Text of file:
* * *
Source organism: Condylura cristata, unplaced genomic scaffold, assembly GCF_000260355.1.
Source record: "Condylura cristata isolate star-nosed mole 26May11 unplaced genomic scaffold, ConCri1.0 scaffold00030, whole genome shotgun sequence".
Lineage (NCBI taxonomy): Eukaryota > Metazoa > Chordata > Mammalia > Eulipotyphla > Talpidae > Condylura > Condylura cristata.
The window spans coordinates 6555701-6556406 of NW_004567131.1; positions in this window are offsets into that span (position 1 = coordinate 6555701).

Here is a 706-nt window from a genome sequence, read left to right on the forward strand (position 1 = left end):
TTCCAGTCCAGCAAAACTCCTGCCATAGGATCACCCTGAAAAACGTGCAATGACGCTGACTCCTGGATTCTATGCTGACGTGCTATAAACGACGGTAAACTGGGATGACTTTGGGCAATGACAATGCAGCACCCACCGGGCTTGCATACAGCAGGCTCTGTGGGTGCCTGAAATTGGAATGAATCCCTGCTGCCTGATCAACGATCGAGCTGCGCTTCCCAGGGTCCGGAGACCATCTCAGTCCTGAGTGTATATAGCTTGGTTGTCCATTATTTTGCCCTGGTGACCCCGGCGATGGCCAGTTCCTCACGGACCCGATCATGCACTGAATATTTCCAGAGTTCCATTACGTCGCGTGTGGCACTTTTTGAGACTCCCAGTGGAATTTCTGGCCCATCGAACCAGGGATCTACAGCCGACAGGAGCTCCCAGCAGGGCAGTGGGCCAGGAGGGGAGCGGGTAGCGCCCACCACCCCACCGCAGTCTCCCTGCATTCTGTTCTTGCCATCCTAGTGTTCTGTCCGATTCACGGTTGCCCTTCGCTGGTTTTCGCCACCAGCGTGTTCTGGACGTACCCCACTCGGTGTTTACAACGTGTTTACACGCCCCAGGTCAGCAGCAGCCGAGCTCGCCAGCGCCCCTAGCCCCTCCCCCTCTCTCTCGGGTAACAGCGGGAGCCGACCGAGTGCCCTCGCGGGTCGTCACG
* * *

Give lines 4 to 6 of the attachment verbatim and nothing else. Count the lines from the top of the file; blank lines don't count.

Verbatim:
The window spans coordinates 6555701-6556406 of NW_004567131.1; positions in this window are offsets into that span (position 1 = coordinate 6555701).

Here is a 706-nt window from a genome sequence, read left to right on the forward strand (position 1 = left end):
TTCCAGTCCAGCAAAACTCCTGCCATAGGATCACCCTGAAAAACGTGCAATGACGCTGACTCCTGGATTCTATGCTGACGTGCTATAAACGACGGTAAACTGGGATGACTTTGGGCAATGACAATGCAGCACCCACCGGGCTTGCATACAGCAGGCTCTGTGGGTGCCTGAAATTGGAATGAATCCCTGCTGCCTGATCAACGATCGAGCTGCGCTTCCCAGGGTCCGGAGACCATCTCAGTCCTGAGTGTATATAGCTTGGTTGTCCATTATTTTGCCCTGGTGACCCCGGCGATGGCCAGTTCCTCACGGACCCGATCATGCACTGAATATTTCCAGAGTTCCATTACGTCGCGTGTGGCACTTTTTGAGACTCCCAGTGGAATTTCTGGCCCATCGAACCAGGGATCTACAGCCGACAGGAGCTCCCAGCAGGGCAGTGGGCCAGGAGGGGAGCGGGTAGCGCCCACCACCCCACCGCAGTCTCCCTGCATTCTGTTCTTGCCATCCTAGTGTTCTGTCCGATTCACGGTTGCCCTTCGCTGGTTTTCGCCACCAGCGTGTTCTGGACGTACCCCACTCGGTGTTTACAACGTGTTTACACGCCCCAGGTCAGCAGCAGCCGAGCTCGCCAGCGCCCCTAGCCCCTCCCCCTCTCTCTCGGGTAACAGCGGGAGCCGACCGAGTGCCCTCGCGGGTCGTCACG